Tokenization is the process (of converting rights or ownership of an asset into a digital token on a blockchain). The digital tokens produced as tokenized assets represent the equity, stake, and share in digital form. While RWA (Real-World Assets) is a smaller part of tokenized assets that refer specifically to tangible assets (physical assets) like real estate,
What makes tokenization exciting for me is the fact that it bridges traditional finance with blockchain. Breaking into this traditional finance is essential to the mainstream adoption of blockchain and Web3. I also think it is a strong use case of blockchain technology - decentralization and accessibility.
Not only does it bring traditional finance on-chain, it also makes it accessible. Accessibility is very important to me when I consider financial assets and tools in fact, that one of the reason I got into DeFi.
Let me paint a picture: As a Nigerian, I have the opportunity to invest in tokenized US treasury bonds on-chain without any complicated process. Maybe I have to carry out a KYC process and that is all.
That opens up a new world for me entirely! One of the problems with being a Nigerian is a limitation to participate in many financial opportunities. Also, I can buy bonds even if I don’t have hundreds of thousands of dollars. It makes the traditional assets class less closed (less “bougie”).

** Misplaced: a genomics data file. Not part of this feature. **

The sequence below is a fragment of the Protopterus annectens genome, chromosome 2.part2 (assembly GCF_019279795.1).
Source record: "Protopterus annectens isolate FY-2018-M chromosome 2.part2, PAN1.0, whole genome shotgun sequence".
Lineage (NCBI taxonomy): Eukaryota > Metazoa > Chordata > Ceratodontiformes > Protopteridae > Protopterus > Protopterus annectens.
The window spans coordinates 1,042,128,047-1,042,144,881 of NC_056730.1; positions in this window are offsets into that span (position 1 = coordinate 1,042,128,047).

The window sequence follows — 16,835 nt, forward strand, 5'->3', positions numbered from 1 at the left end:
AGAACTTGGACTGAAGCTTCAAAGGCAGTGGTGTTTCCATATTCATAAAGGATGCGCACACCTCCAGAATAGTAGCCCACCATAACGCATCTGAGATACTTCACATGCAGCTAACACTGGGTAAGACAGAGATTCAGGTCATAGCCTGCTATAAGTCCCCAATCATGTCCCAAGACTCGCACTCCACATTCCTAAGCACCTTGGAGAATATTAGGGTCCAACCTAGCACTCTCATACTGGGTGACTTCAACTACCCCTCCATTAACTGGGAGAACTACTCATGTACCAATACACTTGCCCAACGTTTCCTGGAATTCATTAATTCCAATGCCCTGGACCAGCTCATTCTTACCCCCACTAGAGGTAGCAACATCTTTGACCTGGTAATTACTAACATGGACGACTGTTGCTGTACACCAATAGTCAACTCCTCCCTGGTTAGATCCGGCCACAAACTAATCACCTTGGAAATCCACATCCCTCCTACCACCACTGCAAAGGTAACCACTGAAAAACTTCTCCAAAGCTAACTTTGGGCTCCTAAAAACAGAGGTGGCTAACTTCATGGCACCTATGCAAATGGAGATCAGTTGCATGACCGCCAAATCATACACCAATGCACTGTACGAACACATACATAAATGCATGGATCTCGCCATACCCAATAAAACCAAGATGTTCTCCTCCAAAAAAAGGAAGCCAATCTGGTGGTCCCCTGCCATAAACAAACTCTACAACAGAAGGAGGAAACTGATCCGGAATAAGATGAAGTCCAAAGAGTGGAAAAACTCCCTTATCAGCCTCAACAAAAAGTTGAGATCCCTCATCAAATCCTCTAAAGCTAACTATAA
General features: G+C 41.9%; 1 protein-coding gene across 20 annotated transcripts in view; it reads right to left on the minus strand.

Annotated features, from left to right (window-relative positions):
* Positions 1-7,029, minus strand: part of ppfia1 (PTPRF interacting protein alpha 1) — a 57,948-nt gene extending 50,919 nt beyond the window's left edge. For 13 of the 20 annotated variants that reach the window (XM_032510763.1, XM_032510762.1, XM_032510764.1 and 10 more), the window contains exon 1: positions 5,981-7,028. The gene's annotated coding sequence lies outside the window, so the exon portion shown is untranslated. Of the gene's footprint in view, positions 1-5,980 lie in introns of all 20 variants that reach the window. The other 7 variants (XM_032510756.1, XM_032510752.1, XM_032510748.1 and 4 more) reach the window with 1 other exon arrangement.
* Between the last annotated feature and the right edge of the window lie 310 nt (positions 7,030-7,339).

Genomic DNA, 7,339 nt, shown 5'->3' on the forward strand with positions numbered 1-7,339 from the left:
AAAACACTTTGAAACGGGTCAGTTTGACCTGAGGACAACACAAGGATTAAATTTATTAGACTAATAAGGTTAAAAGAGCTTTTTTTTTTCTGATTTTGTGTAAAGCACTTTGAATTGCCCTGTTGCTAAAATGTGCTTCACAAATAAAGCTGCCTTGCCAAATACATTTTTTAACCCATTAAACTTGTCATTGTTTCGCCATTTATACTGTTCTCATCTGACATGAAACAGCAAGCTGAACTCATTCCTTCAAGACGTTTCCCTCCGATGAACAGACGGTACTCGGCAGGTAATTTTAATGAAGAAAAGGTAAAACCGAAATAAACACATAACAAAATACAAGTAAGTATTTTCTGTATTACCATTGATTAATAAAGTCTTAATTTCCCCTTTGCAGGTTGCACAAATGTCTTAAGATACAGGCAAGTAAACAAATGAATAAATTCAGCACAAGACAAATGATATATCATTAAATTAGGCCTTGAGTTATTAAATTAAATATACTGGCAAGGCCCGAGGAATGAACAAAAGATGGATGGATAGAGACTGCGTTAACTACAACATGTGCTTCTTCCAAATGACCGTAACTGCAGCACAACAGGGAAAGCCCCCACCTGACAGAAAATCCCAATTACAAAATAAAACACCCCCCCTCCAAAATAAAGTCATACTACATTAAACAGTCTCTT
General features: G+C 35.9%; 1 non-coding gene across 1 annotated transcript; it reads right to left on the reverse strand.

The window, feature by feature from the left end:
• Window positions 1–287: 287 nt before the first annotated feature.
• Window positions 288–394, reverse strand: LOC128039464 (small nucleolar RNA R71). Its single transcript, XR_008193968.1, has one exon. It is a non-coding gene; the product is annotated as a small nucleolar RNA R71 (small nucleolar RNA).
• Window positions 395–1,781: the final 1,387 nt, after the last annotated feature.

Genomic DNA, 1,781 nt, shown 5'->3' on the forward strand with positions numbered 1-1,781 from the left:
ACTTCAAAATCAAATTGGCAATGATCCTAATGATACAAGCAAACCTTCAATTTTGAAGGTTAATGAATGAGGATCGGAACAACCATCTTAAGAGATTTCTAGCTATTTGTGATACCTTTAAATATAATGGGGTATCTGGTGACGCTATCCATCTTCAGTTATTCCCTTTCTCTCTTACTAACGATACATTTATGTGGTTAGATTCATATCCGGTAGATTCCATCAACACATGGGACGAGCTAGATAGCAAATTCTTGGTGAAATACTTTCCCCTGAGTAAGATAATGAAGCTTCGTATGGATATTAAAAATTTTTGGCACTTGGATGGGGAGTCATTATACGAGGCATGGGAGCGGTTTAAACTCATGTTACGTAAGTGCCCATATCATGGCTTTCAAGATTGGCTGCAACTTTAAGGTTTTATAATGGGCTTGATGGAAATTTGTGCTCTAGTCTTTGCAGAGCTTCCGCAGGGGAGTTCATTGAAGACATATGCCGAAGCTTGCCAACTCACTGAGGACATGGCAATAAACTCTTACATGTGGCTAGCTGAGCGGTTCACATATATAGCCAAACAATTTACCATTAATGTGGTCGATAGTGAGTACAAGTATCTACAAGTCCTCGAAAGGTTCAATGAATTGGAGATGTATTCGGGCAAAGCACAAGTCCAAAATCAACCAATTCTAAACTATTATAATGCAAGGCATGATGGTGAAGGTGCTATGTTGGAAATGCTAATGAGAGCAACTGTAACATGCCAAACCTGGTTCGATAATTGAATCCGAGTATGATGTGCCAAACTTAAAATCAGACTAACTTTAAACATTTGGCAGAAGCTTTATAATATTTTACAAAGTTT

It doesn’t just stop there, though; think about transparency. Blockchain technology has built-in transparency. All transactions recorded on the blockchain are available to anyone to view and verify.
Tokenization also takes care of an important problem – liquidity. RWAs have opened new ways for people to access liquidity. And this is not just for Web3 startups or builders but also for the everyday user as well.
Fractional ownership is a big deal in the tokenized asset world. Groups of friends can decide to tokenize a share in a real estate property. Fact: there are companies working on this already.
I interacted with one of such companies at ETHSafari, and they were trying to get investors stake in rental properties. It is an amazing use case.